Friday, July 23, 2010
Tuesday, July 20, 2010
Once upon a time a book-loving sixth grader met a generous intelligent librarian. This librarian, wise in the ways of tween girls, introduced our heroine to the world of fantasy books. Recognizing the dreams of young girls to be princesses and marry princes the librarian offered the young girl Robin McKinley’s books, in particular The Hero and the Crown.
Across the miles and years a tween boy entered the realm of fantasy reading the classic tale of Robin Hood as retold by Robin McKinley in The Outlaws of Sherwood.
Time passed, the two met and shared a love of good fantasy, Robin McKinley having faded into the background of other authors and works. Until the day when our heroine brought home Rose Daughter thrilled to read a new book by the person who introduced her to fantasy. Her husband (and very own prince) saw the book at home and exclaimed, “I remember Robin McKinley. She was …” and our heroine, older, wiser, and no longer desiring the life of a princess finished his sentence, “…one of the first fantasy authors I ever read.” And so ends our story…
Yes, I’m a cheeseball. But yes, it’s true. Both my hubby and I first delved into fantasy reading Robin McKinley’s books. She is the idyllic fantasy author for tween readers. Her stories offer romance and adventure and magic but they are innocent and appealing. Many of her works are retellings of famous fairy tales and Rose Daughter is no exception. As a matter of fact it is the second book by McKinley to retell the story of Beauty and the Beast (the first being her well-loved and recognized Beauty.)
In Rose Daughter McKinley works all the details of the infamous story of Beauty and the Beast into a nuanced version which focuses around the importance of the rose. In this version Beauty is one of three daughters, her special talent being gardening. When she travels to the Beast’s palace she focuses on bringing his rose garden, housed in a large greenhouse, back to life.
The story was intimately familiar but yet novel enough to not be boring. Robin McKinley has an incredibly vivid descriptive writing style without laboring over too many details. All in all, Rose Daughter reminded me of my introduction to the world of good, innocent (romantic) fantasy. A great light summer read.
Thursday, July 15, 2010
Prep satisfied everything that the last two books I read have not satisfied. I thoroughly enjoyed reading it, even if it wasn't exactly what I thought it would be.
My husband noticed me reading a new book the other night and asked what I was reading. Based on the quotes on the cover I replied, "A female version of A Separate Peace.” My answer was largely tongue-in-cheek but having finished the book, it was actually an extremely apt description. Prep is the story of a fish-out-of-water and her four year experience at an elite East Coast boarding school. From the first day Lee Fiora does not match the stereotypical description of a boarding school student of which she is hyper aware. Throughout the novel her comfort level waxes and wanes and she makes friends, learns to navigate academics, and explores sexual relationships. I think there is something of Lee in every girl.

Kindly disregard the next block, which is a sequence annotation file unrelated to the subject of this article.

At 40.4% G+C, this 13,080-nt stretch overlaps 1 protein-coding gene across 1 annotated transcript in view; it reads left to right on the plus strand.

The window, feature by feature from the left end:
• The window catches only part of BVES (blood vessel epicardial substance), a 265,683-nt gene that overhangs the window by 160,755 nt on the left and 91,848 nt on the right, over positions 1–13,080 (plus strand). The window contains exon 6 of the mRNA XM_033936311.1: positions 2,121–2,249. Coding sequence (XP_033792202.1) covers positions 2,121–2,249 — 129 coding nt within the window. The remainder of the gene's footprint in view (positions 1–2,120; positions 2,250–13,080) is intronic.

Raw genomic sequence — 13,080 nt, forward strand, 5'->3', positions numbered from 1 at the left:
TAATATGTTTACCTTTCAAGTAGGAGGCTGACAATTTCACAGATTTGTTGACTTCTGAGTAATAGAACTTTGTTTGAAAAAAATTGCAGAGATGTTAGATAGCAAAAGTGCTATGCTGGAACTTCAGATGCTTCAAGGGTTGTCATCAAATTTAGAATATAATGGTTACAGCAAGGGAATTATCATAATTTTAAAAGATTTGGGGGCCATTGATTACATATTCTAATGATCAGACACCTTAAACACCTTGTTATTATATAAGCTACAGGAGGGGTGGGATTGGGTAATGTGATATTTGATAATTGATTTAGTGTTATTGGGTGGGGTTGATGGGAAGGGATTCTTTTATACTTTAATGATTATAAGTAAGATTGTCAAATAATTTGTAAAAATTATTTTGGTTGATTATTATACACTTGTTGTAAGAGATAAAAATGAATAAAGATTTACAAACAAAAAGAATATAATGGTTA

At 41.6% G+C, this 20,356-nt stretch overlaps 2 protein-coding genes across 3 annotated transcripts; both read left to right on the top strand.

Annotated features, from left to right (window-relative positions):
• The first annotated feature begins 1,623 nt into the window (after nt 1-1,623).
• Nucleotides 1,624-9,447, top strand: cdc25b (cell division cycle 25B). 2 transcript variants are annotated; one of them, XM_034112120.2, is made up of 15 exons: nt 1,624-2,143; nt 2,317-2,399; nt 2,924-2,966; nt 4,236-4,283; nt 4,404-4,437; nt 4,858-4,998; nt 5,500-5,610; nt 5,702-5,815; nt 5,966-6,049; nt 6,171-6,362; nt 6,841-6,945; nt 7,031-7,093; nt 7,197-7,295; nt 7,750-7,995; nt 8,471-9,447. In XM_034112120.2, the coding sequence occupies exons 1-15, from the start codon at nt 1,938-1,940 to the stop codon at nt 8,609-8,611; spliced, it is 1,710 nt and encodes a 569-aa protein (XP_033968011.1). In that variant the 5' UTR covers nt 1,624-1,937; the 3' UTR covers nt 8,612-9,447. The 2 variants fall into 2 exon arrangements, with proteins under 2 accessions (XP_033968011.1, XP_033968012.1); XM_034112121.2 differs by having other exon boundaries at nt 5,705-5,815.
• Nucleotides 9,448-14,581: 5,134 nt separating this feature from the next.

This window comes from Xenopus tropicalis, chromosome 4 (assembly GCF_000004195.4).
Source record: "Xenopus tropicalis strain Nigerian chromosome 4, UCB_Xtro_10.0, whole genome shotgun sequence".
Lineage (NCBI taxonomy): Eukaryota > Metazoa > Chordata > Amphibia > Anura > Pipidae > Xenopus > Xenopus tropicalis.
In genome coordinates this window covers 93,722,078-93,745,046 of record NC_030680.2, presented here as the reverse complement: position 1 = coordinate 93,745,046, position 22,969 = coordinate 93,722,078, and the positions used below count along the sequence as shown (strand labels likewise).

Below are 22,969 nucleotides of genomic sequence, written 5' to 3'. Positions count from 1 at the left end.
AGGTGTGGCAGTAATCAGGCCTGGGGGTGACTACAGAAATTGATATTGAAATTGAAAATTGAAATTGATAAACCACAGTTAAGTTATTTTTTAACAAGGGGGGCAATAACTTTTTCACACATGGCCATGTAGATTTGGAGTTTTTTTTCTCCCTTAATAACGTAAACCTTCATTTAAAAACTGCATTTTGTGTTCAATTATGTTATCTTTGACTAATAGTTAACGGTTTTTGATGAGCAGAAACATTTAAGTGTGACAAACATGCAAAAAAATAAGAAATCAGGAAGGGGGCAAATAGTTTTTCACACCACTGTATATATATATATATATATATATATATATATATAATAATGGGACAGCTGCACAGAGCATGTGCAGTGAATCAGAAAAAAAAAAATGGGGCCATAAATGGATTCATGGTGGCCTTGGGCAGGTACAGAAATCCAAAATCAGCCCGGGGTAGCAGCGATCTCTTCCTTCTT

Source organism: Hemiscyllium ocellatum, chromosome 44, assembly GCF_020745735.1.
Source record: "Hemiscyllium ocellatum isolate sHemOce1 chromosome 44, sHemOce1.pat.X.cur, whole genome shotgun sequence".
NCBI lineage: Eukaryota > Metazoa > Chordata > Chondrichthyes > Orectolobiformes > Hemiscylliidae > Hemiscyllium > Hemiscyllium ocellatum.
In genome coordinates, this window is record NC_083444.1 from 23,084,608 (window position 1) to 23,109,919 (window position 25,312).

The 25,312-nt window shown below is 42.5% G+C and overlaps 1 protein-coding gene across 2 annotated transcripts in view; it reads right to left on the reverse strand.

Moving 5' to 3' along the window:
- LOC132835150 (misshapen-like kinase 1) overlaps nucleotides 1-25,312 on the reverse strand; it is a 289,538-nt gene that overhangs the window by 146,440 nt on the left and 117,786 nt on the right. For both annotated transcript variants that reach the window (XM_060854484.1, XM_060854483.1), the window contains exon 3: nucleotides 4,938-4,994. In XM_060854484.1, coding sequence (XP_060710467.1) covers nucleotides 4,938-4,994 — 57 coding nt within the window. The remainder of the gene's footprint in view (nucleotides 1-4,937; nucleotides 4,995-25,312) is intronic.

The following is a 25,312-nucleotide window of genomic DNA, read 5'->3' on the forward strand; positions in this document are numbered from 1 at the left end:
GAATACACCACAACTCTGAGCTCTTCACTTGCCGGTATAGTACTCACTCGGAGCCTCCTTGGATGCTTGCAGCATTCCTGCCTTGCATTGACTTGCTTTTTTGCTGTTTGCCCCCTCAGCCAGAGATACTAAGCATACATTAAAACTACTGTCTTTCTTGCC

So many of the conundrums Sittenfeld places on Lee resonate with modern teenagers - whether in boarding school or at home. As I read I found myself personally relating to the angst Lee felt. But I also found myself reflecting on my friends as we traversed the high school issues. One friend in particular suffered from so many of the self-doubting characteristics of the main character that I felt as though I were in her head and I began to understand her better.
I had friends who went to boarding school and while some of the challenges were undeniably unique, I don't think this book speaks exclusively to that audience. I found myself thinking back to college classmates who had gone to boarding school and middle school friends who chose boarding school. In some ways they always seemed a world apart; they had an experience to which I could hardly relate. Yet, I found myself thinking about the intense dynamics of dorm life - even if Lee suggested college dorms were quite different from high school ones. And if nothing else I have read a distinct canon of boarding school literature which addresses similar themes across the ages.
I loved this book as much as I disliked The Secret History. To some that may seem antithetical - after all they are both "academic/literary fiction" - situated in the insular worlds of rich East Coast academia. So I think it only fair to explain the differences in my mind. Neither book is particularly plot driven. Yet I found this one so much more engaging because it was about the development of a teenage girl on an individual and extremely personal level. Interestingly, in the Reader’s Guide Sittenfeld says,
I consider plot above everything else except character. There’s nothing I hate more than some book that’s all just exquisite language. That’s so boring….I very consciously think about plot and say, I want there to be a twist here or I want there to be a surprise.
To me that is indicative of the difference in the two novels. Moreover, Sittenfeld felt like a real person in her interview whereas Tartt annoyed me in hers.
The other main difference between the two stories was the characters. I could empathize with Lee’s plight and I could understand her angst. She was flawed and at times annoying, but generally I would describe her as a character I enjoyed reading. Tartt’s characters were so flawed as to be unlikable.
I read Prep in less than 48 hours. It was a book I thought about and couldn’t wait to pick up again. Now that I’m done I still find myself think about Aspeth and Dede and Martha. I am curious how these individuals lived and worked together. More than anything longevity of thought is a sign of a great book.